An Extraordinary Historical Odyssey and a Scientific Mystery Solved
Broadway Books, Paperback, 9780767903516, 288pp.
Publication Date: October 9, 2001
When Ludwig van Beethoven lay dying in 1827, a young musician named Ferdinand Hiller came to pay his respects to the great composer, snipping a lock of Beethoven's hair as a keepsake--as was custom at the time--in the process. For a century, the lock of hair was a treasured Hiller family relic, until it somehow found its way to the town of Gilleleje, in Nazi-occupied Denmark. There, it was given to a local doctor, Kay Fremming, who was deeply involved in the effort to help save hundreds of hunted and frightened Jews.
After Fremming's death, his daughter assumed ownership of the lock, and eventually consigned it for sale at Sotheby's, where two American Beethoven enthusiasts, Ira Brilliant and Che Guevara, purchased it in 1994. Subsequently, they and others instituted a series of complex forensic tests in the hope of finding the probable causes of the composer's chronically bad health, his deafness, and the final demise that Ferdinand Hiller had witnessed all those years ago. The results, revealed for the first time here, are the most compelling explanation yet offered for why one of the foremost musicians the world has ever known was forced to spend much of his life in silence.
In Beethoven's Hair, Russell Martin has created a rich historical treasure hunt, a tale of false leads, amazing breakthroughs, and incredible revelations. This unique and fascinating book is a moving testament to the power of music, the lure of relics, the heroism of the Resistance movement, and the brilliance of molecular science.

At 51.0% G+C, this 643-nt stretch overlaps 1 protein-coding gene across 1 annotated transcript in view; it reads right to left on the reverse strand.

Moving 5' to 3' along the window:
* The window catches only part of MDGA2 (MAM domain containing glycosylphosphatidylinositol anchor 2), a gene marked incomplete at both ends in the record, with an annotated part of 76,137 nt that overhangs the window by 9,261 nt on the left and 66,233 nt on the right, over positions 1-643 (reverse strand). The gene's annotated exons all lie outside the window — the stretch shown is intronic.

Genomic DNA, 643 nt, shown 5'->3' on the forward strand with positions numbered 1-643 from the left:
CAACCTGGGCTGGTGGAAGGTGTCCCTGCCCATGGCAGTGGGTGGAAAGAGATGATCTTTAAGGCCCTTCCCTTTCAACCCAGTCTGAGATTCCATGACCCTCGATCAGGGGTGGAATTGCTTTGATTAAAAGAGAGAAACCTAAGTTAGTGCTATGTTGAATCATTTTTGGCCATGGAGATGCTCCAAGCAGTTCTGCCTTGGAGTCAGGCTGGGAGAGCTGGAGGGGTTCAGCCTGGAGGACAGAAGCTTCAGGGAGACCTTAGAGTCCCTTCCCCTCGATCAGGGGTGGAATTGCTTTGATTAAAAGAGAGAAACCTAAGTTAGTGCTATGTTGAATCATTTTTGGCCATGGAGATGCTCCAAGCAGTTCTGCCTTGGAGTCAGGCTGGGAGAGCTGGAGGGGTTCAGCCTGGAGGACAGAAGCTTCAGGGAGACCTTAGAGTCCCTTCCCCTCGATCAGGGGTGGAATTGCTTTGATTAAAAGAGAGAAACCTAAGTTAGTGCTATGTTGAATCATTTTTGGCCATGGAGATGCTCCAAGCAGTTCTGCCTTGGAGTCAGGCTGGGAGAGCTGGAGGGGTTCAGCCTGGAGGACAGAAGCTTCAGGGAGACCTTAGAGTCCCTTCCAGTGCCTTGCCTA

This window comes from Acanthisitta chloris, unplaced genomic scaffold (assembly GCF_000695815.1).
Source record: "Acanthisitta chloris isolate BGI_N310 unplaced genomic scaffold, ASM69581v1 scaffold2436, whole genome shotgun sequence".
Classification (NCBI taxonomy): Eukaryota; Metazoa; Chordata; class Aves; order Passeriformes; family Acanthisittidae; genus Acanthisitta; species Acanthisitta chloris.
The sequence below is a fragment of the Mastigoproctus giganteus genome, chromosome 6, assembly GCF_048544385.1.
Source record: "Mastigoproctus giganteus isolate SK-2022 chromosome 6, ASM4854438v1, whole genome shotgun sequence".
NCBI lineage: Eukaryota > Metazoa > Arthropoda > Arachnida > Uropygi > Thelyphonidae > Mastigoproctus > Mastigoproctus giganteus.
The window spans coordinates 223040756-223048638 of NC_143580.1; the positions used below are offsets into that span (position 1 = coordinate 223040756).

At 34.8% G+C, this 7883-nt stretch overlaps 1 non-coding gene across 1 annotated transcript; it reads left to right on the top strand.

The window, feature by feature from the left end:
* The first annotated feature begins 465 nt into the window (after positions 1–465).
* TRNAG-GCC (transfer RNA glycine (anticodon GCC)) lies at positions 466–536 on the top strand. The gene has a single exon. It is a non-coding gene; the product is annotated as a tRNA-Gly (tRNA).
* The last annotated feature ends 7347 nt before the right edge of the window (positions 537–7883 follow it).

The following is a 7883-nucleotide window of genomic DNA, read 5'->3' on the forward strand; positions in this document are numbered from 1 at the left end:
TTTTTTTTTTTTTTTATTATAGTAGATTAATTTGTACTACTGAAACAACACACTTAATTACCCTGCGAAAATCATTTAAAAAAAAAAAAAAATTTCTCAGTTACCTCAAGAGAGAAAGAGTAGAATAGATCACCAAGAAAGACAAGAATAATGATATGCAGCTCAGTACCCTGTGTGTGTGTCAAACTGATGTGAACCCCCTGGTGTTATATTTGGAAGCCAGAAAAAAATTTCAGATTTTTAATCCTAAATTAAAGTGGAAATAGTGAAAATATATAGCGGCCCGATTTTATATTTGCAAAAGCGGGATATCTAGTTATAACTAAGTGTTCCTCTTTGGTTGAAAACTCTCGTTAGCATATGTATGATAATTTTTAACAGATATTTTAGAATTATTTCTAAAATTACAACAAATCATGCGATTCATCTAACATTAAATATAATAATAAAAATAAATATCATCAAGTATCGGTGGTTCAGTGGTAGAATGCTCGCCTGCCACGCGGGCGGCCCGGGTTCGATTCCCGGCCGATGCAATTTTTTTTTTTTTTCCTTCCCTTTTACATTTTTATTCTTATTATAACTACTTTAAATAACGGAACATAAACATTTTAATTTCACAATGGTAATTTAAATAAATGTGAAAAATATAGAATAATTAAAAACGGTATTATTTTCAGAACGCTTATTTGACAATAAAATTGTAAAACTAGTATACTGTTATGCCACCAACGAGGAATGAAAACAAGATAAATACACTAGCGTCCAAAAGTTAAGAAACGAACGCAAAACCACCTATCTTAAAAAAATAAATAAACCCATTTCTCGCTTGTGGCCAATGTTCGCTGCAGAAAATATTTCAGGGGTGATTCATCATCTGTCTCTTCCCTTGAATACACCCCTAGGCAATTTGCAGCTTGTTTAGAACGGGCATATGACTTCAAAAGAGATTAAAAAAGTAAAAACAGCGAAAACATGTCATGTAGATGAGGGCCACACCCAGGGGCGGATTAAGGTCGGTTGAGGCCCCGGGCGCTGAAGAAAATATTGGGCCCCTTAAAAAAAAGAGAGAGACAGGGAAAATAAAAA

"Russell Martin's brilliant tale about a long-treasured and peripatetic lock of Beethoven's hair paints a compelling portrait of the immortal composer's life, the high drama of Nazi persecution during World War II, and the mysterious world of contemporary forensic science, which is filled with subtle miracles."
--Todd Siler, author of Think Like a Genius
"An engrossing tale . . . When, toward the end of the book, the author writes of DNA tests on the hair that reveal new answers to the causes of Beethoven's deafness and death, even the skeptic will share his enthusiasm for this peculiar subject. First-class history, and a fascinating exposition of forensic science."